I would also look at the scoring system, the fact a goal kick is worth half of the hardest thing to achieve i.e. a try, is wrong. I would also go as far as to say, a try where a kick is involved should be worth less than a try that goes through the hands. If you look at AFL, 6 for a max 1 for a slight miss speaks volumes about the point of the game. Rugby League should be the same, running and passing is attractive football, but yet means jack shit if you have a “Mitchell Moses” in your team. I’d suggest something like:
Try through the hands from outside the 20 = 6 points + goal kick = total of 8
Try inside the 20 through the hands = 4 points + goal kick = total 6 points
Try with a kick involved = 4 points - No goal kick if you already kicked to score
Penalty kick = 2 points
Field goal = 1 - outside the 40 = 2 (i do like this, but if tries are being scored through the hands this gets nullified somewhat)

Before anyone passes judgement lol - have a think about what the above would create, positive attacking football (tick) a focus on defense (tick) - The game will then become a “chess match” of talent vs effort and that is a game i want to watch. Please don’t take me back to Luke Walsh days, hence the Mitchell Moses comment…you’ve got a great boot…YAWN !

As with you Steve, I look forward to reading what a few on this site have to offer, some common-sense people who love the game. What do you want from Rugby League?

1 Like

I don’t mind the yawnion scoring system apart from 3 point field goals. 5 points for a try, 3 points for a penalty goal, 2 points for a conversion. Maybe this might be the way to go if we are going to change the scoring system.

As I’ve mentioned elsewhere, I’d like to see the 6 again rule revoked. Most of the time when I see it called, I can’t even tell w by it was called.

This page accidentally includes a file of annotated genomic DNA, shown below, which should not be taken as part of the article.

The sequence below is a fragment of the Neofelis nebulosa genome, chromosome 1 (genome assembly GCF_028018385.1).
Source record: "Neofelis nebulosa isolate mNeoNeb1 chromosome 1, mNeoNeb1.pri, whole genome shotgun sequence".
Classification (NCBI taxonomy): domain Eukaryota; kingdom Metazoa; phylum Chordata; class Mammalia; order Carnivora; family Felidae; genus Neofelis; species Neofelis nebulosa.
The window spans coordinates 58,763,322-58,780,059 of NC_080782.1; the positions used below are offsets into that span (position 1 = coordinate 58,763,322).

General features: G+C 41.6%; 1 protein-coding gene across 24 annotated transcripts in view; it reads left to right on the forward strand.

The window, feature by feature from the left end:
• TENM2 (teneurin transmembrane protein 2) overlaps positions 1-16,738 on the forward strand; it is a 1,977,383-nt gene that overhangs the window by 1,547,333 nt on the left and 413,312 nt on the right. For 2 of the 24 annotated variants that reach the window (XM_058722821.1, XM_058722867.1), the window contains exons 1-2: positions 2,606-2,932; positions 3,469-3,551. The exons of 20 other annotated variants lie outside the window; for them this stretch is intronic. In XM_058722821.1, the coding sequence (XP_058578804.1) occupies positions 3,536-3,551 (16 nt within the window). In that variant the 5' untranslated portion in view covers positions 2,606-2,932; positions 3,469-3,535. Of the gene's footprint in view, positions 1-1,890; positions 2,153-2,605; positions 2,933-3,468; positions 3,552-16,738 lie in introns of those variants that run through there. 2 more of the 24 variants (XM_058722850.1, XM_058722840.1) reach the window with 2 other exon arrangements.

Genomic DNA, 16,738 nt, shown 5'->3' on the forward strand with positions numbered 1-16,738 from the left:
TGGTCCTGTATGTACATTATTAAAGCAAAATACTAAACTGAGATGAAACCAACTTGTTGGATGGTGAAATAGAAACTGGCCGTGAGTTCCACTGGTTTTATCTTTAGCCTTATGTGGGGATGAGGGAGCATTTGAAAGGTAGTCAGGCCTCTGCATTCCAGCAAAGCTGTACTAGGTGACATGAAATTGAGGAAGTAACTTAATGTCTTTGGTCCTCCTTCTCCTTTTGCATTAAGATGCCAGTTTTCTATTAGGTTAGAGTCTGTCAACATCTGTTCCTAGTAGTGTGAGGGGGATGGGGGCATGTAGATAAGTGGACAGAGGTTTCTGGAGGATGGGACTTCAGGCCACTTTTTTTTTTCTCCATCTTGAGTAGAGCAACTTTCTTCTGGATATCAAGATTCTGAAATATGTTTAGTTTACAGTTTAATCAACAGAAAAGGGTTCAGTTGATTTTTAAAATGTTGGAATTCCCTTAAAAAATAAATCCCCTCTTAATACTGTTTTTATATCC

Another change of like to see is to the 7 tackle set, so that it only applies to kicks from within the 20.

The yawnion scoring is poo, too many points for kicks, but i’m happy for them to have that because the game is crap lol.

I have seen a few ideas suggesting that the bench be extended from 4 to 7 and bring back the unlimited interchange.

The logic was that a fair percentage of head high tackles and dangerous tackles are a result of poor tackling technique caused by tiring players on the field and that the limited interchange is creating a game of extreme endurance rather then a high impact spectacle.

While I am not sure this is a quick fire solution (I don’t think this should be implemented as is), I understand the mechanism and do think they have a point about how dangerous tackles occur. Every week I can point to a group of dangerous tackles and say they looked gassed and over committed to a dumping tackle, or that a tired player throws out a lazy arm collecting a player around the neck.

There was an interesting paper published by Sports Physician Dr John Orchard, who was the club doctor at the Sydney Roosters at the time of publishing regarding the change to limited interchange not long after the changes made by the NRL in the early 2000’s. While it noted there wasn’t negligible changes to injuries at the time, it would be interesting to do a comparison to see how this fairs in 2023. I wonder how many trainers have to tell a player to “stick it out” on the field due to the exhausting their interchanges for a game.


At the club studied, there does not appear to have been a negative impact on injury overall from the
change made by the NRL to introduce a ‘limited interchange’ rule. A very similar number of players were unable to return to the field due to injury in the period before and after the rule change. However, there has been a marked decrease in the number of players leaving the field with a minor upper body injury to be checked by the medical staff. This documented reluctance of players to leave the field to have minor injuries checked under the new rule theoretically increases the risk that in the future on a rare occasion a player may refuse to leave the field with a serious injury due to the new rule.

Dr John Orchard